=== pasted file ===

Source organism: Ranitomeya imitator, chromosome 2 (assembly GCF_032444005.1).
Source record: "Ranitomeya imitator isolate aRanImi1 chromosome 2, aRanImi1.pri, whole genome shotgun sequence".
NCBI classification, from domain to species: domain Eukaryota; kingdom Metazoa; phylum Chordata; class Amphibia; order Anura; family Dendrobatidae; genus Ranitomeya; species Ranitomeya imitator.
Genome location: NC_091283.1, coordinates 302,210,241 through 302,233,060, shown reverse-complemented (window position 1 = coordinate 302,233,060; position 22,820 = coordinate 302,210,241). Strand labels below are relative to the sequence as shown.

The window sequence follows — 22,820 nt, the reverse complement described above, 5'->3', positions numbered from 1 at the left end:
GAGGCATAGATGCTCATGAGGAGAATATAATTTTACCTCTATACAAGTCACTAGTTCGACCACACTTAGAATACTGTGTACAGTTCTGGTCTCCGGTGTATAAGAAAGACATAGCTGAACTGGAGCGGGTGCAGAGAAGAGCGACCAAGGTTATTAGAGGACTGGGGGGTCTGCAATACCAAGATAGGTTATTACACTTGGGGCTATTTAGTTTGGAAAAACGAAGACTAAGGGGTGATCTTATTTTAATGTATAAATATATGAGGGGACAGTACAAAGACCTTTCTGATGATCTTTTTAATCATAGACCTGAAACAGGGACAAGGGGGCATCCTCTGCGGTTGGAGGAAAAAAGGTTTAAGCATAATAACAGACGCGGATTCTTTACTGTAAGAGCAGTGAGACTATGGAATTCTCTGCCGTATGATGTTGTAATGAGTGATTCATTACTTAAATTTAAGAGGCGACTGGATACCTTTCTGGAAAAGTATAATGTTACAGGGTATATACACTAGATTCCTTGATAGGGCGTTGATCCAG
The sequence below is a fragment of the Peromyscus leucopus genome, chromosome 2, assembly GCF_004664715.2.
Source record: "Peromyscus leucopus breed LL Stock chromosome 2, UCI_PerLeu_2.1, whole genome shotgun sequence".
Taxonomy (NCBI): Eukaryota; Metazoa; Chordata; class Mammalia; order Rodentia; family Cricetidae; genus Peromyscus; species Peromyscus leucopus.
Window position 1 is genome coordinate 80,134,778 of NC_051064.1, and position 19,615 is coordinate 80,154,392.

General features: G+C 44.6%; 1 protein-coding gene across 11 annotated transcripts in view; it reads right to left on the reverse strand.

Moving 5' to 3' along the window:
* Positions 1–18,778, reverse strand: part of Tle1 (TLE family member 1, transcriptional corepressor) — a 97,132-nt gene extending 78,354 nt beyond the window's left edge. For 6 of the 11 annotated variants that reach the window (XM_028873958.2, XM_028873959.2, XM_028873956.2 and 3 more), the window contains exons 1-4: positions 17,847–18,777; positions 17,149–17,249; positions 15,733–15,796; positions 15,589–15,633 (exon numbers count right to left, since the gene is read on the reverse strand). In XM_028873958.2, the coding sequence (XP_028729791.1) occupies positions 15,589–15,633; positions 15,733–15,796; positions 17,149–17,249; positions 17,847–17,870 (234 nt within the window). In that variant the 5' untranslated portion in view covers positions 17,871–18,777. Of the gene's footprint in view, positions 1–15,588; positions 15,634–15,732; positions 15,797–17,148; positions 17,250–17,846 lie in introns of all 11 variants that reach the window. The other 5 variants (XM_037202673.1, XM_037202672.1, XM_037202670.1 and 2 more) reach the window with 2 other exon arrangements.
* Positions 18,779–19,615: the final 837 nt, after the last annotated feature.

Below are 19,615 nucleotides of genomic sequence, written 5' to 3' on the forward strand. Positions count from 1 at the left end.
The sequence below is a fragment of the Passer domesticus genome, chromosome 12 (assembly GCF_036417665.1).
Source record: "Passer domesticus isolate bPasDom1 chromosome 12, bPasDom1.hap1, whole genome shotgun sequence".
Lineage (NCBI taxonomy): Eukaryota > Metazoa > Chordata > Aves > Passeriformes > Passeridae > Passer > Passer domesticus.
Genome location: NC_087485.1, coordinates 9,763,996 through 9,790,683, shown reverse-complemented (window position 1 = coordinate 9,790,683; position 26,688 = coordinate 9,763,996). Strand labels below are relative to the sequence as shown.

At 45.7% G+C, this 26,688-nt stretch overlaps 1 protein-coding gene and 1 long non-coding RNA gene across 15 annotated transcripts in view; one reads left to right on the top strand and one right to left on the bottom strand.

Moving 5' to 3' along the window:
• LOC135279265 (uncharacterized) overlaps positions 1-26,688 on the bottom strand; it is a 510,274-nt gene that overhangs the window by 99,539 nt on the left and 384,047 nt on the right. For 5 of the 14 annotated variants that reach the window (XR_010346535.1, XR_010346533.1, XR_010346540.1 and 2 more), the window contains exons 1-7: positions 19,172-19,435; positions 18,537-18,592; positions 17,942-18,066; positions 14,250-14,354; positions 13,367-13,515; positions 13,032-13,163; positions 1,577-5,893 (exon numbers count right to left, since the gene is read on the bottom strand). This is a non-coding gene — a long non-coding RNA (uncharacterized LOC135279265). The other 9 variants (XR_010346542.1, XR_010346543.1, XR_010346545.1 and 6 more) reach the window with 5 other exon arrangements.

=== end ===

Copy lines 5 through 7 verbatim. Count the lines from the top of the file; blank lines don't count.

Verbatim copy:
The window sequence follows — 22,820 nt, the reverse complement described above, 5'->3', positions numbered from 1 at the left end:
GAGGCATAGATGCTCATGAGGAGAATATAATTTTACCTCTATACAAGTCACTAGTTCGACCACACTTAGAATACTGTGTACAGTTCTGGTCTCCGGTGTATAAGAAAGACATAGCTGAACTGGAGCGGGTGCAGAGAAGAGCGACCAAGGTTATTAGAGGACTGGGGGGTCTGCAATACCAAGATAGGTTATTACACTTGGGGCTATTTAGTTTGGAAAAACGAAGACTAAGGGGTGATCTTATTTTAATGTATAAATATATGAGGGGACAGTACAAAGACCTTTCTGATGATCTTTTTAATCATAGACCTGAAACAGGGACAAGGGGGCATCCTCTGCGGTTGGAGGAAAAAAGGTTTAAGCATAATAACAGACGCGGATTCTTTACTGTAAGAGCAGTGAGACTATGGAATTCTCTGCCGTATGATGTTGTAATGAGTGATTCATTACTTAAATTTAAGAGGCGACTGGATACCTTTCTGGAAAAGTATAATGTTACAGGGTATATACACTAGATTCCTTGATAGGGCGTTGATCCAG
The sequence below is a fragment of the Peromyscus leucopus genome, chromosome 2, assembly GCF_004664715.2.